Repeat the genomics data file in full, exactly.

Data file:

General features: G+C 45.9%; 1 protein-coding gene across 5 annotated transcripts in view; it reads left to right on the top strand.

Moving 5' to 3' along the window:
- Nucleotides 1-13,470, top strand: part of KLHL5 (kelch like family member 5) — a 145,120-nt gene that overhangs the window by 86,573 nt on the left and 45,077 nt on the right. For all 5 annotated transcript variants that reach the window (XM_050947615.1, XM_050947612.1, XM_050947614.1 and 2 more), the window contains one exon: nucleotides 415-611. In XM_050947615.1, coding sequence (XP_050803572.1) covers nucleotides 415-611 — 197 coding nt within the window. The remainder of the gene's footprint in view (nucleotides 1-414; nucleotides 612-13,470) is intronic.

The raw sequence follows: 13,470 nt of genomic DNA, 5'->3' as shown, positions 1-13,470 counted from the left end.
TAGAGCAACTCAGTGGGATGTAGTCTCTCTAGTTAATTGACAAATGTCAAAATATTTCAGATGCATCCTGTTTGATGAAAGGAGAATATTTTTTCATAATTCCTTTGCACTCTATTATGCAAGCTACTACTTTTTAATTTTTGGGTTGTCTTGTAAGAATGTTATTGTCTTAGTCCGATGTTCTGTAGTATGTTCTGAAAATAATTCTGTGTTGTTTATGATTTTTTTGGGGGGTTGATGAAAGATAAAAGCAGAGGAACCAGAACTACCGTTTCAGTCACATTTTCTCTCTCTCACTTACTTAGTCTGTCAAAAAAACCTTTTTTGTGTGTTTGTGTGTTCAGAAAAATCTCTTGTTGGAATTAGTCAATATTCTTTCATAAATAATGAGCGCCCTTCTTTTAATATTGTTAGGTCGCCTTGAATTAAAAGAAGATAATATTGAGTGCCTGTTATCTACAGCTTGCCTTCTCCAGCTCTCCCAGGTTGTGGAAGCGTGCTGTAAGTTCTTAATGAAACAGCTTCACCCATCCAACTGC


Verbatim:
General features: G+C 45.9%; 1 protein-coding gene across 5 annotated transcripts in view; it reads left to right on the top strand.

Moving 5' to 3' along the window:
- Nucleotides 1-13,470, top strand: part of KLHL5 (kelch like family member 5) — a 145,120-nt gene that overhangs the window by 86,573 nt on the left and 45,077 nt on the right. For all 5 annotated transcript variants that reach the window (XM_050947615.1, XM_050947612.1, XM_050947614.1 and 2 more), the window contains one exon: nucleotides 415-611. In XM_050947615.1, coding sequence (XP_050803572.1) covers nucleotides 415-611 — 197 coding nt within the window. The remainder of the gene's footprint in view (nucleotides 1-414; nucleotides 612-13,470) is intronic.

The raw sequence follows: 13,470 nt of genomic DNA, 5'->3' as shown, positions 1-13,470 counted from the left end.
TAGAGCAACTCAGTGGGATGTAGTCTCTCTAGTTAATTGACAAATGTCAAAATATTTCAGATGCATCCTGTTTGATGAAAGGAGAATATTTTTTCATAATTCCTTTGCACTCTATTATGCAAGCTACTACTTTTTAATTTTTGGGTTGTCTTGTAAGAATGTTATTGTCTTAGTCCGATGTTCTGTAGTATGTTCTGAAAATAATTCTGTGTTGTTTATGATTTTTTTGGGGGGTTGATGAAAGATAAAAGCAGAGGAACCAGAACTACCGTTTCAGTCACATTTTCTCTCTCTCACTTACTTAGTCTGTCAAAAAAACCTTTTTTGTGTGTTTGTGTGTTCAGAAAAATCTCTTGTTGGAATTAGTCAATATTCTTTCATAAATAATGAGCGCCCTTCTTTTAATATTGTTAGGTCGCCTTGAATTAAAAGAAGATAATATTGAGTGCCTGTTATCTACAGCTTGCCTTCTCCAGCTCTCCCAGGTTGTGGAAGCGTGCTGTAAGTTCTTAATGAAACAGCTTCACCCATCCAACTGC